Alexa Slack’s resume speaks for herself—an exceptional GPA and a steadfast commitment to community service has enabled Alexa to graduate Pace intent on becoming a future leader in the public health space.
“I think the big philosophical takeaway for me was—as an employee and worker at Pace—being a student at Pace gave me the fullest understanding of what we’re all about.”
Later this month, Jerry McKinstry will walk the Commencement stage at Arthur Ashe Stadium to receive an MA in Communications and Digital Media. Jerry, however, is far from your traditional student. After an accomplished career spanning multiple decades in journalism, this will be Jerry’s second graduate degree.
But perhaps more notably, Jerry’s day job is not exactly a walk in the park—he’s the Assistant Vice President for Public Affairs here at Pace.
“I was in my mid-20s, and I was looking into graduate school,” recounts Jerry. “The two paths I was looking at were journalism and film. I’ve always loved film, but at the time journalism felt like the more practical approach. I chose journalism, it was a good decision that led to a fantastic career.”
After receiving an MS in Communication and Journalism from Iona College in 2001, Jerry went on to wear a number of different hats as a journalist—evolving from a local reporter, to a political correspondent, to an investigative reporter, and later to a television commentator on politics and government, working for outlets including The Journal News and Newsday. His breadth of experience then took him to political communications, campaign work, and public relations, which is what ultimately led Jerry to Pace in August of 2018.
Jerry—who stresses the importance of being a lifelong learner—picked up many unique, interrelated skills over the course of his career.
“I was a print journalist, a writer, but also in front of the camera,” notes McKinstry. But, as he recalls, he had always wanted to learn what was happening behind the camera.
His interest in film, if anything, had grown over the years with his appreciation of the technical expertise of camerawork and editing. And during the COVID-19 pandemic, while spending his increasingly long days ensuring University operations and messaging were running smoothly, the unique circumstances of 2020 enabled him to think more deeply about pursuing knowledge in film—knowledge that he had been thinking about pursuing for almost two decades.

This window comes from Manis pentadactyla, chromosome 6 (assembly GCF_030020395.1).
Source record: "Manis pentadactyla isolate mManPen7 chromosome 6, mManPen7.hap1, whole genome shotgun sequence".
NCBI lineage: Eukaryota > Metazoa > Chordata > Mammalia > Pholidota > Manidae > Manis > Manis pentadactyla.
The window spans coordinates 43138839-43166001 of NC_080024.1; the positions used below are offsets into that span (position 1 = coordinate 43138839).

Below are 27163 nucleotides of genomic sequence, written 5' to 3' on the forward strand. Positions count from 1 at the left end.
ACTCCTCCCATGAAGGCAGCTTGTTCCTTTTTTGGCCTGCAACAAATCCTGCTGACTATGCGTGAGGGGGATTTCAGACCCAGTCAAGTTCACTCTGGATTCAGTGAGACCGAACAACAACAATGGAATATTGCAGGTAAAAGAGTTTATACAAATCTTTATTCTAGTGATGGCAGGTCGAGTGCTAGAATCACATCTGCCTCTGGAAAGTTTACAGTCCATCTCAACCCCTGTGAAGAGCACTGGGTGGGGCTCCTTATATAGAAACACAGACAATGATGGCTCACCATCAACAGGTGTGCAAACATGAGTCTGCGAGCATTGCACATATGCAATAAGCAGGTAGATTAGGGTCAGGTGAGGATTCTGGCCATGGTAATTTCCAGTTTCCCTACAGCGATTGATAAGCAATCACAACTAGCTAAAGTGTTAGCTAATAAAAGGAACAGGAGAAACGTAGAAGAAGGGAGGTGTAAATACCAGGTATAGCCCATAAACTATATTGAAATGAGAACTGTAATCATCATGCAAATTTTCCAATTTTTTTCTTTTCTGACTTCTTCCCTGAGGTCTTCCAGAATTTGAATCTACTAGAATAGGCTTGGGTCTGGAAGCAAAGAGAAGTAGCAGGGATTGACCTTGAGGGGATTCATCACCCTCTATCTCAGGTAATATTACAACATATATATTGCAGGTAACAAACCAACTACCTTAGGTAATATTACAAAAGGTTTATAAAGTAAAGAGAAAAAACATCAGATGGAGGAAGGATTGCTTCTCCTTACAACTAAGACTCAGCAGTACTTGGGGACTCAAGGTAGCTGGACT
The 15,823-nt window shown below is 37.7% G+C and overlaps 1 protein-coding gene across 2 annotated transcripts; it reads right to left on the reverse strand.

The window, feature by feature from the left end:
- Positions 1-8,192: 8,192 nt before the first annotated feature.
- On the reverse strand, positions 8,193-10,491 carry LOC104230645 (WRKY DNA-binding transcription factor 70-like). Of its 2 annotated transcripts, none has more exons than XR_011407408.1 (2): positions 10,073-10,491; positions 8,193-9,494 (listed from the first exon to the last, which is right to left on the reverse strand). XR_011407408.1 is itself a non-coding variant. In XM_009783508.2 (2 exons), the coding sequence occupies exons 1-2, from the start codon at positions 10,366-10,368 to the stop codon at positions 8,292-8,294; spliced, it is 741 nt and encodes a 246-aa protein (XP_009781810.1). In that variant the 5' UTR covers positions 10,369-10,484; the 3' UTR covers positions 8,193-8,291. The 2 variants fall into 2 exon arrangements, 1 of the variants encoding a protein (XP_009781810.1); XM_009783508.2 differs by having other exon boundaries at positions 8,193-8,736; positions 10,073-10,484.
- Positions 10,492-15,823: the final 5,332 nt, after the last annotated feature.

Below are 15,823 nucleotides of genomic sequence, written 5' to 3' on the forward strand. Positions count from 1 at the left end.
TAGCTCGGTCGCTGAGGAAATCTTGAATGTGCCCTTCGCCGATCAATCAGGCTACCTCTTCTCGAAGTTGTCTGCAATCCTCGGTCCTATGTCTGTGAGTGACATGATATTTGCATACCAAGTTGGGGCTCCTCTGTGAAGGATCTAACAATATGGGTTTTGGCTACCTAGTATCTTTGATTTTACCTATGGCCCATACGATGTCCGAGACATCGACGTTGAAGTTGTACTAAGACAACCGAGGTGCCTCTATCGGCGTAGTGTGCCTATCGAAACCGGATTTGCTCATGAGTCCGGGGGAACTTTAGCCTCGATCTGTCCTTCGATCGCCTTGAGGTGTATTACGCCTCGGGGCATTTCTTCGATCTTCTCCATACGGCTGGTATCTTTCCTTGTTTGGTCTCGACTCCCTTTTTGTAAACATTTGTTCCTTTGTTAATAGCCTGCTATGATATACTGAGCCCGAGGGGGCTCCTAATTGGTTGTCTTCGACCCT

“I thought, this master’s program is a great opportunity—learning the aspects of production, camerawork, lighting. All the technical stuff I never learned on the job in journalism.”
I thought, this master’s program is a great opportunity—learning the aspects of production, camerawork, lighting. All the technical stuff I never learned on the job in journalism.
A few short weeks later Jerry was officially enrolled in Dyson’s MA in Digital Communications and Media, with a concentration in digital media and film production. Soon, he was spending his evenings immersing himself in the world of film and documentary production. Soon after that, he was spending countless nights in the editing lab, losing track of time while taking in all of the information he could.
“It’s been one of my favorite experiences at Pace; one of my best experiences in an academic setting in my entire life. I just loved learning about film, production, documentary film-making.”
Through the program, Jerry was an integral crew-member of two documentaries. The first, From Tide to Table: The Remarkable Journey of Oysters, an in-depth look at the relationship between nature, oyster farmers, modern technology, and restaurants, has garnered considerable acclaim and awards at multiple film festivals, including Best Student Documentary at the Williamsburg International Film Festival and a winner at Nature Without Borders International Film Festival. The second, For the Love of Food: Pour L’amour de la Cuisine, enabled Jerry and the documentary crew to travel France for an in-depth look at the “slow food” movement and how it’s combatting the rising popularity of non-local sourced eating and fast food. The film will make its worldwide premiere at the Jacob Burns Film Center on May 8.
For Jerry, the learning has been a complex symbiotic web—learning a ton from Program Director and Professor Maria Luskay and Professor Lou Guaneri, imparting wisdom from his own career in journalism to his fellow students, and learning himself from the students, who, as Jerry admits, have a little bit of advantage on him when it comes to natural tech savvy.
“The beauty is—yes, I could bring experience to the class, but these students are actually teaching me. I could teach them about interviewing, journalism, the story—but they were like come here, let me show you this camera. They took me under their wing to teach me.”
While Jerry’s professional life at Pace has grown steadily over the years with his quality of work, he believes this program has substantially strengthened his ties with the community, the University, and has given his role at Pace an even greater sense of purpose.
“It’s brought a depth of experience that really helps me understand and enjoy what we’re all about at Pace,” says Jerry.